Most religious believers insist that moral doctrines are facts. They are objectively true no matter what anybody thinks. They say you hold them because they are true and not just because you believe or think they are.  If good and bad are real, or facts or objectively real (all these terms mean the same thing) then they are not just ideas in your head.  It is more important that they are true than that you have them in your head.  The truth does not care what you want or think so one way or another the principles will force.


What if you think it was morally objectively true that stealing was wrong last year but this year it is okay? That would suggest that objective morality can change with the times or fashions. That is not belief in objective morality at all.


So though moral principles may have to be applied differently to suit a situation, the principles themselves do not change.


Believers want moral principles to be fixed and unchangeable. All attempts to say God is the basis of morality are about trying to say that moral rules are fixed. They go as far as to say there is a God who is the same yesterday, today and tomorrow in terms of his support for moral principles. They go as far as to say God is the reason morality is set and irrevocable and certain. So there is a principle of moral unchangeability. For example, a principle says that it is always completely wrong to lie to somebody in a way intended to hurt them. It excludes any attempt to put out a moral doctrine that says it could be right tomorrow.


The idea that morality and its evaluations of right and wrong is set in stone brings us to the question of how moralists will try to force all that on others.  It would be insane to impose a changing morality on people.  If you are going to force you need a fixed and unchangeable one.


Objective morality forces itself on us and we end up having to co-operate and force it on ourselves and thus on each other.  Nobody is an island.  When you claim that your doctrine and morals are objectively true that is saying it is others business what you do and especially what you think in relation to morality.  What you think becomes what you do.  And it becomes your business what they think.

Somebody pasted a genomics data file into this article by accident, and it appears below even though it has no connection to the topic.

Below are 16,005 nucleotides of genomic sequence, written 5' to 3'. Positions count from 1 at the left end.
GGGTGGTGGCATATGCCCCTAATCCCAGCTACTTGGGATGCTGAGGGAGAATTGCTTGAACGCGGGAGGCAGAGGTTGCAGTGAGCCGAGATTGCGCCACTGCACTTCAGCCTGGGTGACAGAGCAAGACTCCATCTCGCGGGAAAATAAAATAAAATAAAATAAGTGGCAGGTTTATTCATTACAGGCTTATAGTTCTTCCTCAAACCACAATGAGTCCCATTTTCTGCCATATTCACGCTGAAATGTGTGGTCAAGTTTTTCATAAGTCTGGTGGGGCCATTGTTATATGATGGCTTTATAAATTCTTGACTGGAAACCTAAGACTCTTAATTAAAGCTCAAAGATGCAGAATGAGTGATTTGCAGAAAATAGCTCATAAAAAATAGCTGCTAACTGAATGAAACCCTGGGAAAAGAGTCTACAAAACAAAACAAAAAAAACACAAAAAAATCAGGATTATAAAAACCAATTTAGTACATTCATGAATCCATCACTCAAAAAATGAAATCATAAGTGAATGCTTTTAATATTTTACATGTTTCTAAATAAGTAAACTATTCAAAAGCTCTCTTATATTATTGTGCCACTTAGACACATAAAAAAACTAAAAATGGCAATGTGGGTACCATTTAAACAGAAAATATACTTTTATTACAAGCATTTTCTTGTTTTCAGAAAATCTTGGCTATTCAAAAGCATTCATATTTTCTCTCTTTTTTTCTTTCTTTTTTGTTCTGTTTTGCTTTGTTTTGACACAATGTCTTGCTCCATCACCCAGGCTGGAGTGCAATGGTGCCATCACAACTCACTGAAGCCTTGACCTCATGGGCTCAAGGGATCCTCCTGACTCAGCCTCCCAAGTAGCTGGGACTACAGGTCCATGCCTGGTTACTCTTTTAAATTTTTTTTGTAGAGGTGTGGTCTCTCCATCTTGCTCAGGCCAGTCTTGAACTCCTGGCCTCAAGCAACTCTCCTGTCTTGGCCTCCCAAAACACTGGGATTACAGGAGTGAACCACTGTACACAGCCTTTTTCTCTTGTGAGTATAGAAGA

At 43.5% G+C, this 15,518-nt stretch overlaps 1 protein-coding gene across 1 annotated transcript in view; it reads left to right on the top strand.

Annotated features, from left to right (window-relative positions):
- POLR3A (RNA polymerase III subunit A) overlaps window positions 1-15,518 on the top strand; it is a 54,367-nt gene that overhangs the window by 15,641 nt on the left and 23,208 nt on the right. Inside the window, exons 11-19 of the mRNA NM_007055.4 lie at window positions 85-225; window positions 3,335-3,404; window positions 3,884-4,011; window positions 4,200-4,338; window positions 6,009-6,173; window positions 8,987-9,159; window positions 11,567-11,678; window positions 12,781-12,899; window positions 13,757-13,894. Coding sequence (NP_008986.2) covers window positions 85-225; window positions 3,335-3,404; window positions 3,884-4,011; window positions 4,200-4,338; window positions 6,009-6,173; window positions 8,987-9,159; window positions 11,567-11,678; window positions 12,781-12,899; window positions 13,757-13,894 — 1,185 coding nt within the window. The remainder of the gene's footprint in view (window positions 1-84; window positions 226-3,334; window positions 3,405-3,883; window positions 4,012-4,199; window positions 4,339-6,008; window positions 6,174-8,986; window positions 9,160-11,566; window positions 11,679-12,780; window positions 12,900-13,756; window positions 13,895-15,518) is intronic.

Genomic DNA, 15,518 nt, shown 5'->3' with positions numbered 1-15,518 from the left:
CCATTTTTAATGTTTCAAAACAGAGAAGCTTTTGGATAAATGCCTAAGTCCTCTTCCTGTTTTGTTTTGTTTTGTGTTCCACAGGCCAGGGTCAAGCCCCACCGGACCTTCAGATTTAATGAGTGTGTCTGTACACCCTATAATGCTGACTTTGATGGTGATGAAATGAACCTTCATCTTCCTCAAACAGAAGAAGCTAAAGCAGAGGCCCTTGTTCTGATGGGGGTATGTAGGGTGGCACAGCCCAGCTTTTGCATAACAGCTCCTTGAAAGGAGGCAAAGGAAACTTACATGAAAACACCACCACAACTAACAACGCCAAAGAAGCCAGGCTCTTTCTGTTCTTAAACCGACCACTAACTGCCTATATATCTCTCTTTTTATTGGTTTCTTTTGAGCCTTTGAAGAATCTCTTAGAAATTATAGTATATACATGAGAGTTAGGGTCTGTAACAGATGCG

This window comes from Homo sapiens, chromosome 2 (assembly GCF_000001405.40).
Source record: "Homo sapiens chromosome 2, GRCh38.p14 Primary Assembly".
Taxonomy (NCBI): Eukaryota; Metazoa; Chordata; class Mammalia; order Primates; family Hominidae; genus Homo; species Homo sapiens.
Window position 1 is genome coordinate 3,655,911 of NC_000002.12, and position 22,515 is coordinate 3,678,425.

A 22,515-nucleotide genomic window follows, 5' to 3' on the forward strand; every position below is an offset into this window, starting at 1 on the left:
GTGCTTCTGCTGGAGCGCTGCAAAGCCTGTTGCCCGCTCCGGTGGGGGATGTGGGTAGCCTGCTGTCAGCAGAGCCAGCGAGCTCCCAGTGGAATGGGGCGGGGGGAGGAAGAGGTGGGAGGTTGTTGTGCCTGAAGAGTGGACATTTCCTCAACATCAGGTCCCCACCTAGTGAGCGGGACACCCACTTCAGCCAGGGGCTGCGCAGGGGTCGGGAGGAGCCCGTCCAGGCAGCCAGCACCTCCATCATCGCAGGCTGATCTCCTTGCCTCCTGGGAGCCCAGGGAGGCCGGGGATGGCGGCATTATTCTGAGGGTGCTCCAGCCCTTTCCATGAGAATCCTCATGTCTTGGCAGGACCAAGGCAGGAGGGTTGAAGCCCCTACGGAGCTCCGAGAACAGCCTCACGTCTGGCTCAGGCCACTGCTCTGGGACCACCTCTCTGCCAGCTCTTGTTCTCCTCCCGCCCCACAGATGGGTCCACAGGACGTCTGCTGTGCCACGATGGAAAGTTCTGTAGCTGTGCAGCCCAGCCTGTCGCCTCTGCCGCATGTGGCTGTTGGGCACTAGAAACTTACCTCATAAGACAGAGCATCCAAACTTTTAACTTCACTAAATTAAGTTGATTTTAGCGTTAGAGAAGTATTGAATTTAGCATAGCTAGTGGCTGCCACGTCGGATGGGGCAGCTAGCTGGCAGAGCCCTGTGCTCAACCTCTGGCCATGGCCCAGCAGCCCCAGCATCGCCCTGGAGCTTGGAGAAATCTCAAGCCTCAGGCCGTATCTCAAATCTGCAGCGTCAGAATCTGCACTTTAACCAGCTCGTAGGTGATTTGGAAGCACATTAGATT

Believers want the principles of morality to be unchanging. Is the unchanging as important to them as the wrongness? Some say it is. Others say the

unchanging matters more than the wrongness. Others say the wrongness matters more than the unchanging.


If something is wrong then if it is more important for it to be unchangeable than for it to be wrong then morality inherently implies a right to impose its will on people.  In practice, the moral


If you believe morals are facts then you stand for compelling others:


Psychologically they are pressured to agree.


They are forced to suffer if they break the rules.


They are emotionally blackmailed perhaps in a subtle way but subtle makes it no less real.


And as nobody has the right to choose what is a fact, facts are not about what you think or want, facts involve compulsion.


We see then that it is vital to get it right on morality and moral rules. We must not condemn too much or too little




Most God believers say that you cannot believe in moral goodness or moral badness unless you believe in a God whose authority makes actions morally good or morally bad. In other words, doing the best thing, doing the right thing is an incoherent idea if there is no God!


They say, "If the law or God’s law allowed raping children would it be okay? Or is it wrong in itself? How do you measure standards? Whose standard matters if mine differs from yours? You see that you need to worry about God's standards and nobody else's." This is a plot to stop you deciding what the standards should be and to stop the next person doing that too. The plot is to get people to agree to let one person, God, set the standards. This may make things simple but what is simple is not necessarily right.


Notice too how the raping of children is used to emotionally blackmail you to accept the argument. An argument full of threats and which uses the rape of children to implement and deliver the threats can hardly pass for an argument for morality!

When God is not provable and when it is fashionable and common for people to doubt, they are virtually saying, "Drop morality if you don't believe!"

Nobody wants to do that. Even moral relativists and subjectivists oppose some things totally. They are not relativist or subjectivist all the way. You can see how there is a bullying underlying tone to faith in God. It is not true that the concept respects free will or your freedom. It is: believe or suffer. It is: believe or else.

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